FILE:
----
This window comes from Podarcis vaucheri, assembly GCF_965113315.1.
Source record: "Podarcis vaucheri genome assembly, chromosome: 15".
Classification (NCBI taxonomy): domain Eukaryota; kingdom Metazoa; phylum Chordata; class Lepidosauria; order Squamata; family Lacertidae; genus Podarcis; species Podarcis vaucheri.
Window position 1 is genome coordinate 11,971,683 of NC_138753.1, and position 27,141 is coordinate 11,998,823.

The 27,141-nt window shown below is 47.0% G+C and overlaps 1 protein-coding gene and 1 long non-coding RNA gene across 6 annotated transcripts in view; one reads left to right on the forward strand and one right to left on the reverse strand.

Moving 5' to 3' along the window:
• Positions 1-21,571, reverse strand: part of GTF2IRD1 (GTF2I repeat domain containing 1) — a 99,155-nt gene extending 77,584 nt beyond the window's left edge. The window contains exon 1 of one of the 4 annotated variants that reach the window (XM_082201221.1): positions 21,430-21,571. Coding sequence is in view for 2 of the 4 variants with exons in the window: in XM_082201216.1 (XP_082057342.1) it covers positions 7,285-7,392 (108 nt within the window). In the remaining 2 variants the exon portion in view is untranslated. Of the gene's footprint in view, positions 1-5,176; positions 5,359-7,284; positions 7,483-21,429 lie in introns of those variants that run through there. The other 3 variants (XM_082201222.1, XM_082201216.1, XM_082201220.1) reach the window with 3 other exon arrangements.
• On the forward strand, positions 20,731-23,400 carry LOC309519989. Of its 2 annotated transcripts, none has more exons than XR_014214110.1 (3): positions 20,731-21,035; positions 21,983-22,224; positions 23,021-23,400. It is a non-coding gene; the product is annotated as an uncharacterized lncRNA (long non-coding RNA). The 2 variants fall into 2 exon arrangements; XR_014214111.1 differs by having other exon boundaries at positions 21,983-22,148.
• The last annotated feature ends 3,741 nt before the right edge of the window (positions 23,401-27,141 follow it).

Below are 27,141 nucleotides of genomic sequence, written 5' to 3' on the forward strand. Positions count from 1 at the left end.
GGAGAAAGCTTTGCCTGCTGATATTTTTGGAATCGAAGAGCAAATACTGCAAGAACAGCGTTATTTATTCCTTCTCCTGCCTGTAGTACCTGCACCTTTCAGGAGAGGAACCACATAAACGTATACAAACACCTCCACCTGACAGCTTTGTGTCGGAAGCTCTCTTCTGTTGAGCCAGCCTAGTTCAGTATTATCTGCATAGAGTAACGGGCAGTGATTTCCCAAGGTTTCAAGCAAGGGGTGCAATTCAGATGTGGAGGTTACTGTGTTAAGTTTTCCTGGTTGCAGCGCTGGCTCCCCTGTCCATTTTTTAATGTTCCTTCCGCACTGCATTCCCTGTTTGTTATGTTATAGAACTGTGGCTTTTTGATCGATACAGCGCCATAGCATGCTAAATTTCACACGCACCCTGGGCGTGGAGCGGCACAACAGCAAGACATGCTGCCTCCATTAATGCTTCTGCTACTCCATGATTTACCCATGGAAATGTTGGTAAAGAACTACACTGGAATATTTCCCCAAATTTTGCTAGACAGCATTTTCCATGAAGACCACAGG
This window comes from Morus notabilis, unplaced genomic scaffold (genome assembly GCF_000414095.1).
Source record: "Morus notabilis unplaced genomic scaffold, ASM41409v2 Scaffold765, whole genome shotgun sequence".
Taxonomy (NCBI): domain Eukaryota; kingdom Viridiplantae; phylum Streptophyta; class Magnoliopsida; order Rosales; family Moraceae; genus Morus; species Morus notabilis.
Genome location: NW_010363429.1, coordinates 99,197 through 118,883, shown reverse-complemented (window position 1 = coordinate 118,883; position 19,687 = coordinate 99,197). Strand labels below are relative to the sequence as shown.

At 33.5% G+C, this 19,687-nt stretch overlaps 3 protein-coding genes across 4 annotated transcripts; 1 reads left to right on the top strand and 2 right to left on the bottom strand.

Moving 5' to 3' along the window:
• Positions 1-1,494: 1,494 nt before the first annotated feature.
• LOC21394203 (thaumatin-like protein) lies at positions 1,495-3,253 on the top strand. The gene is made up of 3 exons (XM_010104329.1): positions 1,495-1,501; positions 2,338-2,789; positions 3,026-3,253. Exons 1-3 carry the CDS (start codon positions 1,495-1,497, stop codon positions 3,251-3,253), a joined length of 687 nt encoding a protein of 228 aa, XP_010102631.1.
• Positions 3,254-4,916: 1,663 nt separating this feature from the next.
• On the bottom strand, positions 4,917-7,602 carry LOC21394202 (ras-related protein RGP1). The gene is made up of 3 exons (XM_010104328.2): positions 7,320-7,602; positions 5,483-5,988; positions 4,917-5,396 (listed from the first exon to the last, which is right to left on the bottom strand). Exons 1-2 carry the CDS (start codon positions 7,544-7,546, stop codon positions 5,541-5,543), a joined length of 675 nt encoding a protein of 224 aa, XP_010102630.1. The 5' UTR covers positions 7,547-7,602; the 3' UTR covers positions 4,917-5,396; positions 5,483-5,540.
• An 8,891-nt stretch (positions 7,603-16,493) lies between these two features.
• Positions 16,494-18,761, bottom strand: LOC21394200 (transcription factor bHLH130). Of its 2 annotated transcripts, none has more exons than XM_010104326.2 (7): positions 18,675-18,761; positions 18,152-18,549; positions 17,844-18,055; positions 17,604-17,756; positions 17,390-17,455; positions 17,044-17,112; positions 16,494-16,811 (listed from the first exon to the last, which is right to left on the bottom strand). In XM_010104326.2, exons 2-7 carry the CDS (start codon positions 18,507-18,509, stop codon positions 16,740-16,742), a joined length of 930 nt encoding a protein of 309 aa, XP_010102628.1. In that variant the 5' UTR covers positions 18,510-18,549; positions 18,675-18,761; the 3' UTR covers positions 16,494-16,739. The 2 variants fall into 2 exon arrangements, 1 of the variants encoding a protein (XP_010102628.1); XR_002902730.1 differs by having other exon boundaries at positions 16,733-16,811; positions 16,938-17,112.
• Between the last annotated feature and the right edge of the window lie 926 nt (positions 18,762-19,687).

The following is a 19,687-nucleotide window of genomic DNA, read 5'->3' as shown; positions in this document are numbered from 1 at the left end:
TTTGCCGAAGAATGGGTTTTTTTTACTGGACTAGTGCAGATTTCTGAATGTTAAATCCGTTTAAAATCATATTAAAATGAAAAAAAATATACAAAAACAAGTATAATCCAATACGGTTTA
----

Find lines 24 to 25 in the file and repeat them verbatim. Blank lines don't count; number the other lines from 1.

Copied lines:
• Between the last annotated feature and the right edge of the window lie 926 nt (positions 18,762-19,687).

The following is a 19,687-nucleotide window of genomic DNA, read 5'->3' as shown; positions in this document are numbered from 1 at the left end: